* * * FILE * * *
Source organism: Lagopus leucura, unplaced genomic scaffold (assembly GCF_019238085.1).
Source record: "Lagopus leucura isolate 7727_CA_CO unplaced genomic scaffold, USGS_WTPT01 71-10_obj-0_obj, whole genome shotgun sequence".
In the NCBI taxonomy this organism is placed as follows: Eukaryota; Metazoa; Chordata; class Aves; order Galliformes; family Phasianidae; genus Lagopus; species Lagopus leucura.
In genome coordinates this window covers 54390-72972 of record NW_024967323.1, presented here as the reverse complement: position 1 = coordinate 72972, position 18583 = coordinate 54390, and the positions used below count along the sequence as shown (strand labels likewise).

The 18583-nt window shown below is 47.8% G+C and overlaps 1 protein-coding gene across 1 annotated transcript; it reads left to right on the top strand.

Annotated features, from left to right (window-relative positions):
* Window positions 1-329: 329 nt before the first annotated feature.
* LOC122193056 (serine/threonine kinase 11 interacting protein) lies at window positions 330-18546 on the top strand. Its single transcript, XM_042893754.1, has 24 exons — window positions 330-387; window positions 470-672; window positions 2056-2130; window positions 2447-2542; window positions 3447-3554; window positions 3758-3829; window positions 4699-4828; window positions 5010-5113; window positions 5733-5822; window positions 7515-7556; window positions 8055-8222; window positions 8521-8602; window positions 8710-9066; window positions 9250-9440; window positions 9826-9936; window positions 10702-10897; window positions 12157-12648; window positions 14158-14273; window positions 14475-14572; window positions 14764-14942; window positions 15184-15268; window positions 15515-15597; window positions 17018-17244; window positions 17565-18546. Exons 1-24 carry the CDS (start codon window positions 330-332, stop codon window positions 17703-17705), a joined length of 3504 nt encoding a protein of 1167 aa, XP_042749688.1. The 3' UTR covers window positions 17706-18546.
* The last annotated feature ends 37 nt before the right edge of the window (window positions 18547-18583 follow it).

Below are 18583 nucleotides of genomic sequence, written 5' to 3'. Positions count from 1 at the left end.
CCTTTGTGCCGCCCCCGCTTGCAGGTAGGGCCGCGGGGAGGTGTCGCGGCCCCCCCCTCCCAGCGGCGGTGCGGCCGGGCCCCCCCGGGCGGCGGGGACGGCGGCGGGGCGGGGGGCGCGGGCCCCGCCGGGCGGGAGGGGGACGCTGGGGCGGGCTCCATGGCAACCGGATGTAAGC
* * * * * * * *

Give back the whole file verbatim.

Source organism: Lagopus leucura, unplaced genomic scaffold (assembly GCF_019238085.1).
Source record: "Lagopus leucura isolate 7727_CA_CO unplaced genomic scaffold, USGS_WTPT01 71-10_obj-0_obj, whole genome shotgun sequence".
In the NCBI taxonomy this organism is placed as follows: Eukaryota; Metazoa; Chordata; class Aves; order Galliformes; family Phasianidae; genus Lagopus; species Lagopus leucura.
In genome coordinates this window covers 54390-72972 of record NW_024967323.1, presented here as the reverse complement: position 1 = coordinate 72972, position 18583 = coordinate 54390, and the positions used below count along the sequence as shown (strand labels likewise).

The 18583-nt window shown below is 47.8% G+C and overlaps 1 protein-coding gene across 1 annotated transcript; it reads left to right on the top strand.

Annotated features, from left to right (window-relative positions):
* Window positions 1-329: 329 nt before the first annotated feature.
* LOC122193056 (serine/threonine kinase 11 interacting protein) lies at window positions 330-18546 on the top strand. Its single transcript, XM_042893754.1, has 24 exons — window positions 330-387; window positions 470-672; window positions 2056-2130; window positions 2447-2542; window positions 3447-3554; window positions 3758-3829; window positions 4699-4828; window positions 5010-5113; window positions 5733-5822; window positions 7515-7556; window positions 8055-8222; window positions 8521-8602; window positions 8710-9066; window positions 9250-9440; window positions 9826-9936; window positions 10702-10897; window positions 12157-12648; window positions 14158-14273; window positions 14475-14572; window positions 14764-14942; window positions 15184-15268; window positions 15515-15597; window positions 17018-17244; window positions 17565-18546. Exons 1-24 carry the CDS (start codon window positions 330-332, stop codon window positions 17703-17705), a joined length of 3504 nt encoding a protein of 1167 aa, XP_042749688.1. The 3' UTR covers window positions 17706-18546.
* The last annotated feature ends 37 nt before the right edge of the window (window positions 18547-18583 follow it).

Below are 18583 nucleotides of genomic sequence, written 5' to 3'. Positions count from 1 at the left end.
CCTTTGTGCCGCCCCCGCTTGCAGGTAGGGCCGCGGGGAGGTGTCGCGGCCCCCCCCTCCCAGCGGCGGTGCGGCCGGGCCCCCCCGGGCGGCGGGGACGGCGGCGGGGCGGGGGGCGCGGGCCCCGCCGGGCGGGAGGGGGACGCTGGGGCGGGCTCCATGGCAACCGGATGTAAGC